Hecklers take on nationalist protest
A rally against the Rakhine State Advisory Commission yesterday grew heated as residents yelled at protesters, police interrupted skirmishes and organisers kicked out the media.
TIRED of an outpouring of nationalist sentiment in their backyard, Bahan township residents shot back at protesters demonstrating against the Rakhine State Advisory Commission yesterday. Parkgoers at the Bo Sein Hman sports grounds heckled the gathered crowd, and in at least one instance observed by The Myanmar Times,a woman yelled obscenities at the demonstrators. A separate alleged incident led to a scuffle and the punching of a photographer covering the event.
Several hundred nationalists had assembled on the field yesterday to protest a perceived foreign intrusion into national affairs with the appointment of former UN chief Kofi Annan to head a commission for Rakhine State.
The monks and laypersons gathered around a makeshift stage where readings took place. Protesters held up signboards saying, “Kofi Annan’s decision, no need” and “No permission to make our internal conflict external”.
As one of the presenters spoke out against Mr Annan, a woman in the park began yelling, and cursing, back. Protest organisers and around 20 police quickly intervened. However, police refused to kick the woman out of the park as the protesters requested.
In another incident witnessed by The Myanmar Times, photojournalist Ko Myat Kyaw Thu from the Myanmar Pressphoto Agency was trying to take a picture of another woman speaking out against the demonstrators when he was hit in the face. In the chaos it was unclear who the assailant was.
“They asked, ‘Why did you take that photo?’ and then they hit me,” Ko Myat Kyaw Thu said. “I don’t know who hit me because it was a mess of people. I only know that someone hit me.”
Following the scuffle, demonstrators told the assembled media to leave the field.
Before the demonstration turned hostile, U Zaw Win, a protest organiser, told The Myanmar Times that the event had been called mainly to protest Mr Annan chairing the new commission. He said the head of such a sensitive team should be someone from Myanmar who understands the complexity of the issue, as well as the history.
“We are totally against former UN secretary general Kofi Annan leading the commission. It is a big concern because what he says will have huge influence over the international community,” said U Zaw Win. “Since he is a Nobel Peace Prize winner and also the former head of the UN if he says that the ‘Rohingya are really Myanmar people existing here as refugees’ the international community will accept that.”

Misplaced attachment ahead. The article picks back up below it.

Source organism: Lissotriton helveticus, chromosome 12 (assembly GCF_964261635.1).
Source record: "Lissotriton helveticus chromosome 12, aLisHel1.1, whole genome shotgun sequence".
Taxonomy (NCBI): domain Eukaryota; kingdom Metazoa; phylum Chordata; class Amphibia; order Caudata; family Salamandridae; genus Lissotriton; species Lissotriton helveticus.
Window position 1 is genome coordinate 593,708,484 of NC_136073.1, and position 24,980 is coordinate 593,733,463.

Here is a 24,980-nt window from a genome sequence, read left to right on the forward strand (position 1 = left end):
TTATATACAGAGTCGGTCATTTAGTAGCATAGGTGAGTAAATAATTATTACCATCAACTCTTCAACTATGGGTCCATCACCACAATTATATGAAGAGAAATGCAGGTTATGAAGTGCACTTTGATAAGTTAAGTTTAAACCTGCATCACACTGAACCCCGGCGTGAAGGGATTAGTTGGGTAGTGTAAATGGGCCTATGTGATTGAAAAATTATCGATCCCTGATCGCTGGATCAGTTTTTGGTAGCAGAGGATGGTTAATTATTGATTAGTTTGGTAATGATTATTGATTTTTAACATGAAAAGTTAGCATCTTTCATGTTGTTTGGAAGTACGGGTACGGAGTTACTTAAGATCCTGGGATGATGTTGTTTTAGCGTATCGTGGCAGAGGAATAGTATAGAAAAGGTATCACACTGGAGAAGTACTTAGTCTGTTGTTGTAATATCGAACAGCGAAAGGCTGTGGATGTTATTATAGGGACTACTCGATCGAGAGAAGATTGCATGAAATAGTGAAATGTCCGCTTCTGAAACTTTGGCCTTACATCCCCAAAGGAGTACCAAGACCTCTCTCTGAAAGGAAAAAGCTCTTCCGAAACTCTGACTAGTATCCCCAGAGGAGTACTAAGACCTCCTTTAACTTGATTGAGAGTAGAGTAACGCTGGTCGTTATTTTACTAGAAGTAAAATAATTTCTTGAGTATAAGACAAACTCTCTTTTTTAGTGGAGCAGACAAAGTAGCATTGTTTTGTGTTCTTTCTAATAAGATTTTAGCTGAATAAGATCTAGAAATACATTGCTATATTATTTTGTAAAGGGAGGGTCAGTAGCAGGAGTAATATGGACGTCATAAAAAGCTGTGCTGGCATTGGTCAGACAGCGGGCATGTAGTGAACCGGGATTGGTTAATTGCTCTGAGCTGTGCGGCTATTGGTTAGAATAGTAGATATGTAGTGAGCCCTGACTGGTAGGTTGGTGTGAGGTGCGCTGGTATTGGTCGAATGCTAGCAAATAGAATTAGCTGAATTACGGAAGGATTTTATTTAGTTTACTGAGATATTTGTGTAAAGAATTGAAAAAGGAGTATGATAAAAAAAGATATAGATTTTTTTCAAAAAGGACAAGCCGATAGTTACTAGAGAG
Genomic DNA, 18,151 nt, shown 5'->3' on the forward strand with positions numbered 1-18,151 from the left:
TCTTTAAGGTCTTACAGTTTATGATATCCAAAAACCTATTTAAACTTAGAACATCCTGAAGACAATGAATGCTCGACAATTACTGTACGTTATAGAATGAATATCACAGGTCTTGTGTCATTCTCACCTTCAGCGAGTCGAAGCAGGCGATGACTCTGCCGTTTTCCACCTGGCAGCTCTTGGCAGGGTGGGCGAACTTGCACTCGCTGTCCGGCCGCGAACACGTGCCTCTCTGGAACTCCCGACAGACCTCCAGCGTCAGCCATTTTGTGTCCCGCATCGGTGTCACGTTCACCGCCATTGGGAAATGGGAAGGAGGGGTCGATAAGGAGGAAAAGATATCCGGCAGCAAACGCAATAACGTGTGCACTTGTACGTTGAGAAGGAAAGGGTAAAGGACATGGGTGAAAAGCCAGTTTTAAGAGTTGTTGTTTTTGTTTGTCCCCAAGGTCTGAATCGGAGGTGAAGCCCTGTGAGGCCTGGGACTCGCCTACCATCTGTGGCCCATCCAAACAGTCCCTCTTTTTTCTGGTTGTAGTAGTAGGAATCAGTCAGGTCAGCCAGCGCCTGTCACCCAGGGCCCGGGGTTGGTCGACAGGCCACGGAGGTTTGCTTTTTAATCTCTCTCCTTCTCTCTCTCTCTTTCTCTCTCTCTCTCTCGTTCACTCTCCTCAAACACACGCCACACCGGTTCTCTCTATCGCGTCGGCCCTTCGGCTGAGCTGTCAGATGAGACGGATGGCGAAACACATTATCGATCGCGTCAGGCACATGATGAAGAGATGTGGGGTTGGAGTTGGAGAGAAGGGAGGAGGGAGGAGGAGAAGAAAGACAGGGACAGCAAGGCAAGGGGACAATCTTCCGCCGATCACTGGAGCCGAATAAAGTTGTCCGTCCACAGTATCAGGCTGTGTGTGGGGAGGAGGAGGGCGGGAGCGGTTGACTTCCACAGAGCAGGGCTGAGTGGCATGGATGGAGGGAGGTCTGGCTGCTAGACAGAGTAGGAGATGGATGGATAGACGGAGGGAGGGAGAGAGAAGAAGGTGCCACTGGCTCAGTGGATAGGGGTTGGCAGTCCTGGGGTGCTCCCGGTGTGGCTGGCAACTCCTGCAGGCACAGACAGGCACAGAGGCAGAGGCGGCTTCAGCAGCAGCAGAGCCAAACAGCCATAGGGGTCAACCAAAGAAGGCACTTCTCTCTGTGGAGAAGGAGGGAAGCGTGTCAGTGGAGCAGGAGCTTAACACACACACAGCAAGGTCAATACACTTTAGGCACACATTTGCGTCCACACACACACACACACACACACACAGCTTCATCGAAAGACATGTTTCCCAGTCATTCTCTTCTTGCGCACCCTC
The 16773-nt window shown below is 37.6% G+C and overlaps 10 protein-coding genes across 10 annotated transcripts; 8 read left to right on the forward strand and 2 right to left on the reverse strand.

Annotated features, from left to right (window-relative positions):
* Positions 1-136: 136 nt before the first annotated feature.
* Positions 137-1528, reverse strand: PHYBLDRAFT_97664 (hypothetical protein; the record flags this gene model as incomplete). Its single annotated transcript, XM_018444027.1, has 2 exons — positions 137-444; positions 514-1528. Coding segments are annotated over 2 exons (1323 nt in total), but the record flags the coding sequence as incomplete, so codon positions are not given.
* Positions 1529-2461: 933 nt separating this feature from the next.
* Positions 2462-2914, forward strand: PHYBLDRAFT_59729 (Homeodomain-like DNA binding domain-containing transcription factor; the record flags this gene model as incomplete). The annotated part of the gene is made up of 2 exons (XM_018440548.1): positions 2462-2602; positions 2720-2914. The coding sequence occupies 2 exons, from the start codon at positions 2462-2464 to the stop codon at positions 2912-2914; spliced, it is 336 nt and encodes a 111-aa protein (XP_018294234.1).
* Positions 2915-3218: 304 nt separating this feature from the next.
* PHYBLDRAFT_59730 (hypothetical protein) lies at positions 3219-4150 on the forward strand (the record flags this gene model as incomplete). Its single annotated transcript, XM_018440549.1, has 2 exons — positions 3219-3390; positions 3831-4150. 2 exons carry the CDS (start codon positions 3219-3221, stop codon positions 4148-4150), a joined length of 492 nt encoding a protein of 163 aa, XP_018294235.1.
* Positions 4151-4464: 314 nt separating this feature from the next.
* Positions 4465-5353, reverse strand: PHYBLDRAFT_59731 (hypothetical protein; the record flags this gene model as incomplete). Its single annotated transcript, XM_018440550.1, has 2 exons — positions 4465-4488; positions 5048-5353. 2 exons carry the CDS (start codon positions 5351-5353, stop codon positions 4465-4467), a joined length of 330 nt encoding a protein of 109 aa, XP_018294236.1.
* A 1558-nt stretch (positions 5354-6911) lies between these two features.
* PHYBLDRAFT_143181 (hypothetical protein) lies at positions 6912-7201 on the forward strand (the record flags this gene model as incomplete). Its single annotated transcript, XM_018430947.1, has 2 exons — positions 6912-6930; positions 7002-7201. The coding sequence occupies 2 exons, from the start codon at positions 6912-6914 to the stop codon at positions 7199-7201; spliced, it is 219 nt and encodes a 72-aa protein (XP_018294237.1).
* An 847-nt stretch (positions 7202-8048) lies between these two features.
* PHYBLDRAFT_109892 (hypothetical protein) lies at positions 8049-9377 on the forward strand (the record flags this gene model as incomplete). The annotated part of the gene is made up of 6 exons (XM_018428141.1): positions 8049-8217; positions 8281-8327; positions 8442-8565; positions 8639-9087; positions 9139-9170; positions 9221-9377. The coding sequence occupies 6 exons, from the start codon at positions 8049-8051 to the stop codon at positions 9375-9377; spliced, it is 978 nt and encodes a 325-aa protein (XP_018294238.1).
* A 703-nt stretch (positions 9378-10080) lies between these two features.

However, U Zaw Win added that he would not have concerns about the commission if Mr Annan pledged not to push the recognition of Muslim Rohingya as an official ethnic group.
“If he stands on the side of Myanmar nationality, and doesn’t break up the unity of Myanmar as a country that is majority Buddhist and also doesn’t create a new ethnicity with the name ‘Rohingya’, we will support him,” he said.
The government-backed commission, which consists of six Myanmar nationals and three foreign citizens, last week conducted a two-day field visit to Rakhine State, touring both Muslim and Buddhist IDP camps.
Over 120,000 people, mainly Muslims, remain displaced in Rakhine after communal violence broke out in 2012 between Rakhine Buddhists and the Muslim minority who self-identify as Rohingya but who are referred to as illegal “Bengali” immigrants by the majority in Myanmar. The camps remain a subject of major concern to rights groups due to the dire humanitarian conditions faced by residents.
However, Mr Annan emphasised during his visit that the advisory body is taking on a consultative – not decision-making – role, and will be engaging the concerns of all sides, including Rakhine Buddhist nationalists.
At yesterday’s protest, lawyer U Aye Paing, who self-identified as a “national activist”, told The Myanmar Times that event was held with the permission of township authorities, and was meant to foster ideas for a petition to be sent to parliament.
Last week, parliament shot down a proposal to remove international figures from the commission, which was created at the behest of State Counsellor Daw Aung San Suu Kyi.
Police had to break up arguments between local residents, monks and protest organisers at a demonstration yesterday.
Angry locals interrupted protesters’ speeches against the Rakhine State Advisory Commission yesterday.